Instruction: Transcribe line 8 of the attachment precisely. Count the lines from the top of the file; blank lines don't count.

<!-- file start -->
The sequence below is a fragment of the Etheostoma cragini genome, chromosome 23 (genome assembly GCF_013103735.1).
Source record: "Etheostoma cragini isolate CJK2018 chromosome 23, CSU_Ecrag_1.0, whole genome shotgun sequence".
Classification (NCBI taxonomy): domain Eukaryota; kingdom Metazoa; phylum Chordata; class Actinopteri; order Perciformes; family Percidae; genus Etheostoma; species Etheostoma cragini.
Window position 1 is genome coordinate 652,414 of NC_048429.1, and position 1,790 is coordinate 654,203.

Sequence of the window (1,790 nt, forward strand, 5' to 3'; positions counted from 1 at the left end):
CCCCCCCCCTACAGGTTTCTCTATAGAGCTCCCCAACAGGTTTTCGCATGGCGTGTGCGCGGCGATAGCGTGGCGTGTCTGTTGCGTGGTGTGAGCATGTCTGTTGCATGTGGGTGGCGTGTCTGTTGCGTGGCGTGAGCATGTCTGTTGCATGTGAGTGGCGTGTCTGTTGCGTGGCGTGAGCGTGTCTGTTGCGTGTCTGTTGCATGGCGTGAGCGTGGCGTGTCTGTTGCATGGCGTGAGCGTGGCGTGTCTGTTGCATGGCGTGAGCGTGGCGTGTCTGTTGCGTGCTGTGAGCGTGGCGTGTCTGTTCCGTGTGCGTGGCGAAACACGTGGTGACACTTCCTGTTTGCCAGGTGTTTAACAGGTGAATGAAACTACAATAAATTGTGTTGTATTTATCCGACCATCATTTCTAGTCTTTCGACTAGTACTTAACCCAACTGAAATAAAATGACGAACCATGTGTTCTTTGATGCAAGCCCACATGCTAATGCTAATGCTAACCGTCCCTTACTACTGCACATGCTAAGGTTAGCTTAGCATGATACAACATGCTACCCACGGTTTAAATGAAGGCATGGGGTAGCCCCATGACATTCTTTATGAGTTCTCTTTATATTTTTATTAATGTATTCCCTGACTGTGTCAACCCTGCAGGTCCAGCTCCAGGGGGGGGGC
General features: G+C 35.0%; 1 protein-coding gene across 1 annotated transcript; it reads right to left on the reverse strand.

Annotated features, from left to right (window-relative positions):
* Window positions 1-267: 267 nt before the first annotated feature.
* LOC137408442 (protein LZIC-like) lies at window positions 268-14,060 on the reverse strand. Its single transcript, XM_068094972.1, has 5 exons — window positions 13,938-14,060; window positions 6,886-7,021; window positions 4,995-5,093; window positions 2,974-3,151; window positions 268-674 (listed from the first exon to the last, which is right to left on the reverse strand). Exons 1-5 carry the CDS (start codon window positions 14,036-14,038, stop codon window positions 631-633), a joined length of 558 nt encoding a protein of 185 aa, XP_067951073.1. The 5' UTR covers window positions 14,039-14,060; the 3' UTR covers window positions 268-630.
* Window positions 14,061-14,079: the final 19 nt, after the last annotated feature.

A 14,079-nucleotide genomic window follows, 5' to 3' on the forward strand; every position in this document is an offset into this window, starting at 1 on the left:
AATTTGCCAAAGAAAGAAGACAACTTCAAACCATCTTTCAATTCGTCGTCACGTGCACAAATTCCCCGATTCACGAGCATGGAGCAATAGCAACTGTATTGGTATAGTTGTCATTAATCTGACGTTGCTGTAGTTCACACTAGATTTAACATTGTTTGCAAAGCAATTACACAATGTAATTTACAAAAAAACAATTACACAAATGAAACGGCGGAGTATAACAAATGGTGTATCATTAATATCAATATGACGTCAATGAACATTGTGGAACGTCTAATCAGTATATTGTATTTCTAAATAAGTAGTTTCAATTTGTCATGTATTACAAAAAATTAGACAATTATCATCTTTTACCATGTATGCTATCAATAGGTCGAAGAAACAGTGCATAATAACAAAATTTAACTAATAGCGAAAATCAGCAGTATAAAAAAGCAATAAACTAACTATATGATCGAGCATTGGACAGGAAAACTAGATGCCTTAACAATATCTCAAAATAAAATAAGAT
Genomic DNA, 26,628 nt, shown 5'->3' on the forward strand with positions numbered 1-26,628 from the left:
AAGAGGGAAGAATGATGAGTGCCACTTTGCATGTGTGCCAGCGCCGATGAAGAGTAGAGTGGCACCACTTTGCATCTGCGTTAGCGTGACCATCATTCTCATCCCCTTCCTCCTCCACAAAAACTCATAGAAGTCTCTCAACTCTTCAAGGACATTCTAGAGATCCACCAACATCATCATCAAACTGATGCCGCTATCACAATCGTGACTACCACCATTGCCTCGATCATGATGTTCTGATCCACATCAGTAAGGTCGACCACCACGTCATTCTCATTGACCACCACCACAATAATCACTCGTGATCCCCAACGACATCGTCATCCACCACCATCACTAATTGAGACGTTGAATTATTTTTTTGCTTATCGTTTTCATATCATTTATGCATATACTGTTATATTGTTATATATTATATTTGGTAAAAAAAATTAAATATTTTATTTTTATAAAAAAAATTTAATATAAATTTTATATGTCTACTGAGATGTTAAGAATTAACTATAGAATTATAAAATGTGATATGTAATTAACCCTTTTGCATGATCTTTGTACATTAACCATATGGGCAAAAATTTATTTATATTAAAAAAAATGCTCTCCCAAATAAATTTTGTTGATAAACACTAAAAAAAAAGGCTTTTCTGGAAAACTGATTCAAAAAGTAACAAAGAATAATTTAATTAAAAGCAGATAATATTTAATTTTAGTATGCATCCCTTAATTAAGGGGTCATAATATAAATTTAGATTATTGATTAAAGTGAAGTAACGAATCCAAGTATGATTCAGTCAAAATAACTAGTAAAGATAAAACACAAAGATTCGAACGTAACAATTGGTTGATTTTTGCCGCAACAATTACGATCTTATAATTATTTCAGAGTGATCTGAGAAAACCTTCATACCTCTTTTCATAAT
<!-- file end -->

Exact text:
Annotated features, from left to right (window-relative positions):